f) You read through your script not once, but a minimum of two times to ensure that you haven't missed anything. The whole point of proofreading.
Now that you have the basics of what a Proofreader has to do... knock yourself out applying for different groups and whatnot... but remember that if this regular routine of exercising your vocabulary and checking what you write is not... regular; your skills could diminish.
Here is how I think a proofread script should read provided that whoever is in charge of typesetting hasn't given you a method on how to submit said proofread transcript (what I would accept judging through the eyes of a HQ typesetter):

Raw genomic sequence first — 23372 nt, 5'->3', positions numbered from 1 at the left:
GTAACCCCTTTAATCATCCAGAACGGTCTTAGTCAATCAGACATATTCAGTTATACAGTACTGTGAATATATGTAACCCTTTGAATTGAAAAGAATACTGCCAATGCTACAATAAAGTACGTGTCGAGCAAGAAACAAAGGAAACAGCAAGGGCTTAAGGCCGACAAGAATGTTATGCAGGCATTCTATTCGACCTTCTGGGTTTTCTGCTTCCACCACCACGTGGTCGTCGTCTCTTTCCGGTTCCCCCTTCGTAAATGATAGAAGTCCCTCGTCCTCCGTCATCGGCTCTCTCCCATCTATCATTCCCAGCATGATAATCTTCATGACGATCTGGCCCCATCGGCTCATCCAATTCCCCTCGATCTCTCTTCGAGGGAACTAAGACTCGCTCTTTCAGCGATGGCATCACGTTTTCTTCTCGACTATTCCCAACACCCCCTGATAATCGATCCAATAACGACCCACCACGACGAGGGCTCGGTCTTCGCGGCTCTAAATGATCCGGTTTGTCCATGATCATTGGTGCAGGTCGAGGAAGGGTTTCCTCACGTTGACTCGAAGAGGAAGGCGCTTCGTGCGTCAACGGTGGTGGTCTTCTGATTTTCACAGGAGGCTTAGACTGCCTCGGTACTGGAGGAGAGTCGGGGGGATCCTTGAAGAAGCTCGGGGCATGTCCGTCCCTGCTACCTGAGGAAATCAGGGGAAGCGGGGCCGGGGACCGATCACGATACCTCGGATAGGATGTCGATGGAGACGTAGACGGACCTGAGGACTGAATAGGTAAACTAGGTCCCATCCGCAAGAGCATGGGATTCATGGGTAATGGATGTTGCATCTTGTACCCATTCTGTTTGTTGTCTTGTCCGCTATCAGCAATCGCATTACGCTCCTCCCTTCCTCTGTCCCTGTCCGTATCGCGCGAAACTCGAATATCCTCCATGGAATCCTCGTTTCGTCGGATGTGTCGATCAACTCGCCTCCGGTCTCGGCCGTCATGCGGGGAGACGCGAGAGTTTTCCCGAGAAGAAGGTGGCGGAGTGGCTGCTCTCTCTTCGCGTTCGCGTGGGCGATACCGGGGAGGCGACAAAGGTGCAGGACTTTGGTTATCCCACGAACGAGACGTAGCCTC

Spoiler for Manga - Air Gear:
ikki: Anyways, it something like this!!
ikki: Anyway, it's something like this!
kazu: Wait a minute, hey!!!
kazu: Slow down a minute... hey!
man: And everything is
man: Therefore everything is
(out of screen)
near screen: Ishikaki-sensei, sorry.
someone: What? Was it exposed already??
someone: What? Found out already?
someone: *small letters* 'at's that? *normal letters* Ultra-boring!!
someone: *small letters* That's that? *normal letters* How boring!
someone: Because it's impossible!!
someone: That's impossible!
shinoppu: It came to me when I remembered Kazu-senpai saying that the cell phone is a charm!!
shinoppu: It came to me when I remembered Kazu-senpai saying that his cell
phone was a charm!
shinoppu: I didn't find a thing even when I tempered with the computer...
shinoppu: I didn't find a thing even when I checked with the computer...